I had the dream again last night. The dream is always the same—some details change here and there, different faces emerge and fade, lines of travel crisscross and follow different plans or lack thereof—but the dream is always of the same place. More nights than is probably sound, I dream of Cochamó.
This year will mark my fourth consecutive season in the granite paradise of Cochamó, located in Southern Chile’s Lake District. Cochamó is a climber’s dream - a seeming endless barrage of granite domes and 1,000 meter peaks whose scale and grandeur rival that of Yosemite Valley. Beneath the towering walls of white stone lie dense groves of Valdivian rainforest and crystal streams with water that can be drank straight from the source. There are pink and magenta flowers, bright green moss-covered boulders, and ancient Alerce trees in abundance.
While the majority of visitors to Cochamó come to enjoy the backpacking, hiking trails, local Gaucho culture, and biodiversity, a small but growing contingent of visitors from all over the world come to experience the world-class rock-climbing. But it is a special breed of climbers who come. While one can spend a lifetime in a place like Yosemite repeating the well-documented routes established by climbers over the last half a century or more of climbing, climbers in Cochamo often come to experience the adventure of establishing their own new routes, or repeating lines that have only recently been established.
I am of this latter breed. Even upon my first visit to the area in January of 2011—the Austral summer in the Southern Hemisphere—I couldn’t help but dream of “new-routing,” though my experience level led me to believe that such an achievement was a bit beyond my pay-grade. That trip I had the good fortune to team up with a seasoned Cochamó veteran, American J.B. Haab, who showed me the ropes as we established what has since become a classic introductory route to Cochamó: the 6 pitch 5.11A, ‘No Hay Hoyes’.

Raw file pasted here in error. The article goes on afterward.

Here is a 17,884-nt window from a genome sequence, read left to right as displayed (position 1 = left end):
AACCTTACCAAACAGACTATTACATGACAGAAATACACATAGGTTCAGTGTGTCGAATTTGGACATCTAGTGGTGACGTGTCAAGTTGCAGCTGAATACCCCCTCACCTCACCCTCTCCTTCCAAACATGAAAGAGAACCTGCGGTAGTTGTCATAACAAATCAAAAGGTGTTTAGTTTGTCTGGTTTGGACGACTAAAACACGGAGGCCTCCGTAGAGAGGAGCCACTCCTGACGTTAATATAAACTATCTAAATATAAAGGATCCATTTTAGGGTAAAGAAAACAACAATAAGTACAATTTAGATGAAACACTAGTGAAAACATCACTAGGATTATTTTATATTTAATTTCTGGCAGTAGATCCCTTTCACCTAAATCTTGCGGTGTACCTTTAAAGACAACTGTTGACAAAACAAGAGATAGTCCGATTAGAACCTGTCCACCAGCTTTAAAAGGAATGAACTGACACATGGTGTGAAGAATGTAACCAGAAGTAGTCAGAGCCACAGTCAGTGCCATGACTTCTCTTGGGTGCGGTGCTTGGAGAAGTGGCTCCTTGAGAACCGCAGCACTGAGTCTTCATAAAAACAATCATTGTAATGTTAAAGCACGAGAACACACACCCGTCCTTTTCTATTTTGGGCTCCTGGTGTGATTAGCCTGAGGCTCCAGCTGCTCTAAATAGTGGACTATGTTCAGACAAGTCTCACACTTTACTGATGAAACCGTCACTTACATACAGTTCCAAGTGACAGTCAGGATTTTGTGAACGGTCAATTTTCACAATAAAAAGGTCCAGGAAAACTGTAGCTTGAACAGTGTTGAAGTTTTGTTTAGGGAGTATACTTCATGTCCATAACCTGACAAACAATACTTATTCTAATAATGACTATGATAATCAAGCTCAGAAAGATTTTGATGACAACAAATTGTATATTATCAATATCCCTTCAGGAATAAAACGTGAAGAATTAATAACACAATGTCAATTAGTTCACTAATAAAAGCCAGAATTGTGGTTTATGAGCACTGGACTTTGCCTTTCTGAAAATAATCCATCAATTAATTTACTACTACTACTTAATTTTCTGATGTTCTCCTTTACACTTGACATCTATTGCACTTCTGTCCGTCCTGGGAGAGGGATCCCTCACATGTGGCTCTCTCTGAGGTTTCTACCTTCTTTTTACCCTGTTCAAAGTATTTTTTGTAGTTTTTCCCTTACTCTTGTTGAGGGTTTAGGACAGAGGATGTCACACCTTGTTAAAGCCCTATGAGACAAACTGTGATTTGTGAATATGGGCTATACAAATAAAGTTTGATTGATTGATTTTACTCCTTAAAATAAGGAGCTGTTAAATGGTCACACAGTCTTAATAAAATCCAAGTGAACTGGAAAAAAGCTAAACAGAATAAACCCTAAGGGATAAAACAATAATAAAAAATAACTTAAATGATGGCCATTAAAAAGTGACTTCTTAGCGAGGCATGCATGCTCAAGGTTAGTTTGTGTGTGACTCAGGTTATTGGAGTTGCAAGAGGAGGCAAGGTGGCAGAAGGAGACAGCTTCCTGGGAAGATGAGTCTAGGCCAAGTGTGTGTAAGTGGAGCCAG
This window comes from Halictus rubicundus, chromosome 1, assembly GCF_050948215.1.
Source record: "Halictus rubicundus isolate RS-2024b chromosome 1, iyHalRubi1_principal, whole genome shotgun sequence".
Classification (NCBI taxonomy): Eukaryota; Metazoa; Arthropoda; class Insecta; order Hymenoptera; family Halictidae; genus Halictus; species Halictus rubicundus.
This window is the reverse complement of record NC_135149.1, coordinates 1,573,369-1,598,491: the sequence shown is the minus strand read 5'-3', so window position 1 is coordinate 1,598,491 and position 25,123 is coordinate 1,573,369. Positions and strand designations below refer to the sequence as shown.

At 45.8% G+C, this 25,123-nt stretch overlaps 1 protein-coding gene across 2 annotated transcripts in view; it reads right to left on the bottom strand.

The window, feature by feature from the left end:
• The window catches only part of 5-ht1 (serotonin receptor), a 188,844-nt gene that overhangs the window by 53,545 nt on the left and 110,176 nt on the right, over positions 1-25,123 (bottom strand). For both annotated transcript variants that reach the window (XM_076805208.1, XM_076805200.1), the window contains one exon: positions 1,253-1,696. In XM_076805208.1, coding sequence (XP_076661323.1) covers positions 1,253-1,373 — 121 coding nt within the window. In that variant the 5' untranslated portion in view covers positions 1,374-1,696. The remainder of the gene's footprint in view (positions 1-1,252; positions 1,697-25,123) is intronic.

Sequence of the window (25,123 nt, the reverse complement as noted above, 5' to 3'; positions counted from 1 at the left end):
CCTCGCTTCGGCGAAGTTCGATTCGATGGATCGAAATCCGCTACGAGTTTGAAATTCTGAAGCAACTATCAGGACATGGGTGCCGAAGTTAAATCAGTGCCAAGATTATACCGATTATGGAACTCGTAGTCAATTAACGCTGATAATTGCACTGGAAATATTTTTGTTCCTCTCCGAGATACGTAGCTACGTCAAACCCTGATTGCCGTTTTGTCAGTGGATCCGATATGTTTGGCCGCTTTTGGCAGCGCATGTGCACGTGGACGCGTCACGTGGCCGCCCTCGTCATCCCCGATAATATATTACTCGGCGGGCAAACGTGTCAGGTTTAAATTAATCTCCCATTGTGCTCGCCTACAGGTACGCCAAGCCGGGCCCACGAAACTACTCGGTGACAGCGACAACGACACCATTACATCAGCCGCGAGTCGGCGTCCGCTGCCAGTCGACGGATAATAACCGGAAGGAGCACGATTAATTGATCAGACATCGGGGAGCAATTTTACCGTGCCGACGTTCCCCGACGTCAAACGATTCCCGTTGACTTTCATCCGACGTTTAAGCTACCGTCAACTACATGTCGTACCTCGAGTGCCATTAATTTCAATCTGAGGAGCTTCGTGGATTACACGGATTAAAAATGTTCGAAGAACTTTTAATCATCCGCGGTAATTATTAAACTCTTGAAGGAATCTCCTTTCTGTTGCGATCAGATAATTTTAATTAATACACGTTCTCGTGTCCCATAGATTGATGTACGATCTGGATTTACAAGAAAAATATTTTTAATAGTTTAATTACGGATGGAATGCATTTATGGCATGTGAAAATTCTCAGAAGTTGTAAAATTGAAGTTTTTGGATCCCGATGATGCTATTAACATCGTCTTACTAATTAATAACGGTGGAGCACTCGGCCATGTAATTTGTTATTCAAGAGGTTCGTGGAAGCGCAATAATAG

The process of establishing a route in Cochamó is far more blue-collar than the typical climbing experience. It requires a lot of hard work: cleaning dirty sections of rock, installing bolts and rappel anchors, removing vegetation from cracks, even cutting trail to the base of the route. While this manual labor is a deterrent to many potential Cochamó suitors, I have found it to be an exciting way to give back to the community, and the most fulfilling kind of climbing I have ever experienced.
Now, with my fourth trip to Cochamó just under a month away, I am making all the necessary preparations to be ready come January 3rd. Sorting and acquiring equipment, poring over old photos of unclimbed walls, whipping myself into physical shape climbing indoors and outdoors, discussing logistics with my climbing partner Austin Siadak, and trying to get some sleep. The last of these may be the most difficult. As the date nears, I find sleep harder and harder to come by. Although I have climbed on five of the seven continents, in more than ten different countries, and all over the United States, when I wake at night with sweaty palms, and heart pounding, it is always the same dream: I dream of Cochamó.
Switchback Travel’s Cochamó Journals will document climber Chris Kalman as he journeys down to Southern Chile in 2014 for another epic climbing season. You can learn more about Chris and follow his work at www.chriskalman.com. Chris is supported by Cilo Gear, Mad Rock Climbing, and NW Alpine.